Classical guitar at the museum

NGA TAE PUORO: Classical guitarists Rameka Tamaki (left) and Oliver Fetherston perform at Tairawhiti Museum on Sunday. Picture supplied

Transcribed for classical guitar, a Venetian folk tune that encourages licentiousness and pleasure features in the programme for Tairawhiti Museum’s Sunday afternoon concert.

Performing under the title Nga Tae Puoro (the colourful instrument), classical performance majors Rameka Tamaki and Oliver Fetherston aim to explore the versatility of the guitar in works that range from the saucy Carnaval de Venise, transcribed for guitar by Ferdinando Carulli to 21st century American classical guitarist Andrew York’s Sanzen-in.

American critic Jim Ferguson once described one of York’s solo albums as having exceptional compositional breadth.

“Rife with folk, jazz, and ancient influences, the material ranges from challenging to simple yet highly musical.”

York’s Japanese Buddhist temple inspired work Sanzen-in is a composition for two guitars in drop-D tuning. York composed the work for a Japanese guitarist, Dai Kimura, after the composer paid a visit to Sanzen-in temple in 2000.

“It captures the tranquil, reverent atmosphere of Sanzen-in and its surroundings, and the melody sounds to be inspired perhaps by traditional Japanese instruments, such as the bowed string instrument, the kokyu,” write the New Zealand guitarists in their programme notes.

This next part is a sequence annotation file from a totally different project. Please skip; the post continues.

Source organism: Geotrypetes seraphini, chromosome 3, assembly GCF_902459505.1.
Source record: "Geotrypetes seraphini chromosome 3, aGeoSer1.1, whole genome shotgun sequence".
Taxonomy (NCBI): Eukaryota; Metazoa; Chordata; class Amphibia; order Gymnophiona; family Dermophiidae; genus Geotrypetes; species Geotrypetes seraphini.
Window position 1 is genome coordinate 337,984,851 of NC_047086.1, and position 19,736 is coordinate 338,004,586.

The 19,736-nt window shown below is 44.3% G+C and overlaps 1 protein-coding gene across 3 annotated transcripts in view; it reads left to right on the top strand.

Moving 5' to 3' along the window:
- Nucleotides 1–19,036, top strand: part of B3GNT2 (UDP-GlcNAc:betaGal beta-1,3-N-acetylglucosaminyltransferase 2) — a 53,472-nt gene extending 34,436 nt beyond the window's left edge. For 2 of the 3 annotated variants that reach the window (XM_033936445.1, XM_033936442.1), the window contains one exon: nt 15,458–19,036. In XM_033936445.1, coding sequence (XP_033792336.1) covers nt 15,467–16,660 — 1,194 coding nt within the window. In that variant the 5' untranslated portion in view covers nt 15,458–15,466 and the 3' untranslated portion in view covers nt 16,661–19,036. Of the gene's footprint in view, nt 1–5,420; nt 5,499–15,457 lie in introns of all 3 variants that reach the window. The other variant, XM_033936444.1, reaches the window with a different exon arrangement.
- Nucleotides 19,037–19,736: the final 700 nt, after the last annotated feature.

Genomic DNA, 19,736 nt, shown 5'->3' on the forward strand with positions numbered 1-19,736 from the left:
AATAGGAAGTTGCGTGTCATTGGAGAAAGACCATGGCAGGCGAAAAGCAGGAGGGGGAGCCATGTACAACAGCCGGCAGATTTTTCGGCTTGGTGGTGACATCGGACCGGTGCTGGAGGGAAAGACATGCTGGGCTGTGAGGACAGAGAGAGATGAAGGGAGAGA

“The chanting of mantras, a central esoteric ritual in Tendai Buddhism, may possibly be heard in the repetitive nature of the accompaniment and structure.”

Classical guitarists Rameka Tamaki and OIiver Fetherston perform at Tairawhiti Museum as part of the Sunday concert series on Sunday at 2pm. Entry $5. Children and students with ID free.

Transcribed for classical guitar, a Venetian folk tune that encourages licentiousness and pleasure features in the programme for Tairawhiti Museum’s Sunday afternoon concert.

Performing under the title Nga Tae Puoro (the colourful instrument), classical performance majors Rameka Tamaki and Oliver Fetherston aim to explore the versatility of the guitar in works that range from the saucy Carnaval de Venise, transcribed for guitar by Ferdinando Carulli to 21st century American classical guitarist Andrew York’s Sanzen-in.

American critic Jim Ferguson once described one of York’s solo albums as having exceptional compositional breadth.

“Rife with folk, jazz, and ancient influences, the material ranges from challenging to simple yet highly musical.”

York’s Japanese Buddhist temple inspired work Sanzen-in is a composition for two guitars in drop-D tuning. York composed the work for a Japanese guitarist, Dai Kimura, after the composer paid a visit to Sanzen-in temple in 2000.

“It captures the tranquil, reverent atmosphere of Sanzen-in and its surroundings, and the melody sounds to be inspired perhaps by traditional Japanese instruments, such as the bowed string instrument, the kokyu,” write the New Zealand guitarists in their programme notes.

“The chanting of mantras, a central esoteric ritual in Tendai Buddhism, may possibly be heard in the repetitive nature of the accompaniment and structure.”

Classical guitarists Rameka Tamaki and OIiver Fetherston perform at Tairawhiti Museum as part of the Sunday concert series on Sunday at 2pm. Entry $5. Children and students with ID free.

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